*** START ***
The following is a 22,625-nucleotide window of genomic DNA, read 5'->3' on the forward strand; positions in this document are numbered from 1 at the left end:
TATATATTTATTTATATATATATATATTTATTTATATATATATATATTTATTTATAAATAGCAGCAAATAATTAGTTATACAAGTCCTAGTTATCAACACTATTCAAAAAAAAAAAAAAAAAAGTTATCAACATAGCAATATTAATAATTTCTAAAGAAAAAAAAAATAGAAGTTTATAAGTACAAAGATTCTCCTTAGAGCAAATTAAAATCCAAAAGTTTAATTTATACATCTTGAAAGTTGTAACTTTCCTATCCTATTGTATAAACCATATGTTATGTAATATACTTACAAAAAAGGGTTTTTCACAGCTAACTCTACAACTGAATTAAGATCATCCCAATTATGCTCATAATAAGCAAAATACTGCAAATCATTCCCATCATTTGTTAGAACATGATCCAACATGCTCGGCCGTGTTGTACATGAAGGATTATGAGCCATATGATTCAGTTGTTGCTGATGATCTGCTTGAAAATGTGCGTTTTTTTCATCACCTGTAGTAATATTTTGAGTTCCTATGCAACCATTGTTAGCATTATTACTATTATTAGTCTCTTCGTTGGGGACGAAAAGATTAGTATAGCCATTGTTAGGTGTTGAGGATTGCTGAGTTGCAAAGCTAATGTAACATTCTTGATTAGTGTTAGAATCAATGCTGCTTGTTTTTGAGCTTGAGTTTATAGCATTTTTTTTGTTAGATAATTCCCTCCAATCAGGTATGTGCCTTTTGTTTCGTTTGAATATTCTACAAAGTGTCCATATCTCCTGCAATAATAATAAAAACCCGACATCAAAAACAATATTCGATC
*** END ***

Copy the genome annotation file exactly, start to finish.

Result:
The following is a 22,625-nucleotide window of genomic DNA, read 5'->3' on the forward strand; positions in this document are numbered from 1 at the left end:
TATATATTTATTTATATATATATATATTTATTTATATATATATATATTTATTTATAAATAGCAGCAAATAATTAGTTATACAAGTCCTAGTTATCAACACTATTCAAAAAAAAAAAAAAAAAAGTTATCAACATAGCAATATTAATAATTTCTAAAGAAAAAAAAAATAGAAGTTTATAAGTACAAAGATTCTCCTTAGAGCAAATTAAAATCCAAAAGTTTAATTTATACATCTTGAAAGTTGTAACTTTCCTATCCTATTGTATAAACCATATGTTATGTAATATACTTACAAAAAAGGGTTTTTCACAGCTAACTCTACAACTGAATTAAGATCATCCCAATTATGCTCATAATAAGCAAAATACTGCAAATCATTCCCATCATTTGTTAGAACATGATCCAACATGCTCGGCCGTGTTGTACATGAAGGATTATGAGCCATATGATTCAGTTGTTGCTGATGATCTGCTTGAAAATGTGCGTTTTTTTCATCACCTGTAGTAATATTTTGAGTTCCTATGCAACCATTGTTAGCATTATTACTATTATTAGTCTCTTCGTTGGGGACGAAAAGATTAGTATAGCCATTGTTAGGTGTTGAGGATTGCTGAGTTGCAAAGCTAATGTAACATTCTTGATTAGTGTTAGAATCAATGCTGCTTGTTTTTGAGCTTGAGTTTATAGCATTTTTTTTGTTAGATAATTCCCTCCAATCAGGTATGTGCCTTTTGTTTCGTTTGAATATTCTACAAAGTGTCCATATCTCCTGCAATAATAATAAAAACCCGACATCAAAAACAATATTCGATC